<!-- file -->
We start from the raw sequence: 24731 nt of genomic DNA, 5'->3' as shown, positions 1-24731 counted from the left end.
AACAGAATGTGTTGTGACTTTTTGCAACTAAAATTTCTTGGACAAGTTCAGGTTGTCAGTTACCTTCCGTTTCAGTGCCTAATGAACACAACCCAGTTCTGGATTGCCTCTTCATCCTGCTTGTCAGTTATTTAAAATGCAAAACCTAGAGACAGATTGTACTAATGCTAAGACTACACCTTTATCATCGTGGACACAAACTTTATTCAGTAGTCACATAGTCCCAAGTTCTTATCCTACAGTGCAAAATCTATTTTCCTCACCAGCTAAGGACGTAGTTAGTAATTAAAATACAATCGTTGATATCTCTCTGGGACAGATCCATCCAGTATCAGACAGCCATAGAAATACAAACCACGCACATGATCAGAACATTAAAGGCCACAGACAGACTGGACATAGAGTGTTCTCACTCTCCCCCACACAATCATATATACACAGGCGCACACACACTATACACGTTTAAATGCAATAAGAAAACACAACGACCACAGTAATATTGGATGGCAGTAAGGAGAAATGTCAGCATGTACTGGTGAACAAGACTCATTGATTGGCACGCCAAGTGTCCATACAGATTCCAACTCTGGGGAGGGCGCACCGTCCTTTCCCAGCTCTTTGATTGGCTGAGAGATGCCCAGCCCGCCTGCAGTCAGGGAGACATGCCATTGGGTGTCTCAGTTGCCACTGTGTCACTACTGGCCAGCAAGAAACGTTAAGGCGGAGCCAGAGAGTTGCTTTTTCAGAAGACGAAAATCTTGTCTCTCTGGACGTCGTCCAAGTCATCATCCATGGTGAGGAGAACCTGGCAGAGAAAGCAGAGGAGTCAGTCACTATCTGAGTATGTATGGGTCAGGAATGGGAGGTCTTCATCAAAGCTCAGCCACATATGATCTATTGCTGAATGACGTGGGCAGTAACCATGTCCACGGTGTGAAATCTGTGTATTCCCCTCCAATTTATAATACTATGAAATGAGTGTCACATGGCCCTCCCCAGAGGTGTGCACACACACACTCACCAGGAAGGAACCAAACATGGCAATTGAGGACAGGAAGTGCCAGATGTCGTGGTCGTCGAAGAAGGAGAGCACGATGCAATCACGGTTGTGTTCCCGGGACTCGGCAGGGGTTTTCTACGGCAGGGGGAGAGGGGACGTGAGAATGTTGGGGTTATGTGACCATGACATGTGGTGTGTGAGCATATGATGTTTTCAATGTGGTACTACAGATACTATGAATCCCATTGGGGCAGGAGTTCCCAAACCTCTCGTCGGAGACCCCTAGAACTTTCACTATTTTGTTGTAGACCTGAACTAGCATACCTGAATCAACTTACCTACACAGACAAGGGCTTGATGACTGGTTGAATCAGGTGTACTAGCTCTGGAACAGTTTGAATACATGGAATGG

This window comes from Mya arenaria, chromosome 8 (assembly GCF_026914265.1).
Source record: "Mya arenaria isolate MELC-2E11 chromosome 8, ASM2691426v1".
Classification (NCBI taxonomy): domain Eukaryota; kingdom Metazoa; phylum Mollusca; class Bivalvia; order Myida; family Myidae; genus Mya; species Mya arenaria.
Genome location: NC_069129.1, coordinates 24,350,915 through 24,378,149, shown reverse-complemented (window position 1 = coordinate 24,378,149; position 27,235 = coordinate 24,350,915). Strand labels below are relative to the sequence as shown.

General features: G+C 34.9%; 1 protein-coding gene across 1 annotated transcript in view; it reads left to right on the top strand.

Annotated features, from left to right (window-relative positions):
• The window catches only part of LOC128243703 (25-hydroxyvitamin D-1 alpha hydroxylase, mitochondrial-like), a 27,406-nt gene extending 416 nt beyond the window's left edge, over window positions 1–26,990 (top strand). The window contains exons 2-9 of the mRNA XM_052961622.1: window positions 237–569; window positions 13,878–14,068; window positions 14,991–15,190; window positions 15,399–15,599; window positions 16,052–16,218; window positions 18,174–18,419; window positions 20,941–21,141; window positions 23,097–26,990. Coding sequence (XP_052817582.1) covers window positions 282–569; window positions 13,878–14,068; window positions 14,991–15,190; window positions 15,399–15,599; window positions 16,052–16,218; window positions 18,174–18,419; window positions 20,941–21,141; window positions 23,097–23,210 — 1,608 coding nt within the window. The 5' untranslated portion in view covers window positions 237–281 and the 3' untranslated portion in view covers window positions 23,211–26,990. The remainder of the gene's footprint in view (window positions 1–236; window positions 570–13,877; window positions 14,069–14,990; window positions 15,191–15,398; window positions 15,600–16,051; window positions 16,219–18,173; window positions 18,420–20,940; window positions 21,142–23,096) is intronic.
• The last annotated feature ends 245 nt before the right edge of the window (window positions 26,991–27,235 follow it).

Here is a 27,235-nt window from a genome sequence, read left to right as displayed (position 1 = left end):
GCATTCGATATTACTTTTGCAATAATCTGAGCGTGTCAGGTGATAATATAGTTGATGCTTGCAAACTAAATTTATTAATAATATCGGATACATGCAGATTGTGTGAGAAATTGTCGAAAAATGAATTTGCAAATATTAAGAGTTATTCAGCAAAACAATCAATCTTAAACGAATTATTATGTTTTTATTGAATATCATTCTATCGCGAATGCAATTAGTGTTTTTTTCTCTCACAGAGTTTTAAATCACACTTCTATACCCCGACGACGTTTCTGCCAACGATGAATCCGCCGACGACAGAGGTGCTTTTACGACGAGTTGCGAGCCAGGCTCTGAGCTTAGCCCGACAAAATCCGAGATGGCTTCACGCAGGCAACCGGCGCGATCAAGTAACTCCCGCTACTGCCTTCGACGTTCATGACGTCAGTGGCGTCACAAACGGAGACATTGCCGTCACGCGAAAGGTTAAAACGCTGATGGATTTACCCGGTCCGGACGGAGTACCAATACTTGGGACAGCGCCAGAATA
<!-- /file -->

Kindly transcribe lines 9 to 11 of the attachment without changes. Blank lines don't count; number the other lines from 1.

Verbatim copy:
• The window catches only part of LOC128243703 (25-hydroxyvitamin D-1 alpha hydroxylase, mitochondrial-like), a 27,406-nt gene extending 416 nt beyond the window's left edge, over window positions 1–26,990 (top strand). The window contains exons 2-9 of the mRNA XM_052961622.1: window positions 237–569; window positions 13,878–14,068; window positions 14,991–15,190; window positions 15,399–15,599; window positions 16,052–16,218; window positions 18,174–18,419; window positions 20,941–21,141; window positions 23,097–26,990. Coding sequence (XP_052817582.1) covers window positions 282–569; window positions 13,878–14,068; window positions 14,991–15,190; window positions 15,399–15,599; window positions 16,052–16,218; window positions 18,174–18,419; window positions 20,941–21,141; window positions 23,097–23,210 — 1,608 coding nt within the window. The 5' untranslated portion in view covers window positions 237–281 and the 3' untranslated portion in view covers window positions 23,211–26,990. The remainder of the gene's footprint in view (window positions 1–236; window positions 570–13,877; window positions 14,069–14,990; window positions 15,191–15,398; window positions 15,600–16,051; window positions 16,219–18,173; window positions 18,420–20,940; window positions 21,142–23,096) is intronic.
• The last annotated feature ends 245 nt before the right edge of the window (window positions 26,991–27,235 follow it).

Here is a 27,235-nt window from a genome sequence, read left to right as displayed (position 1 = left end):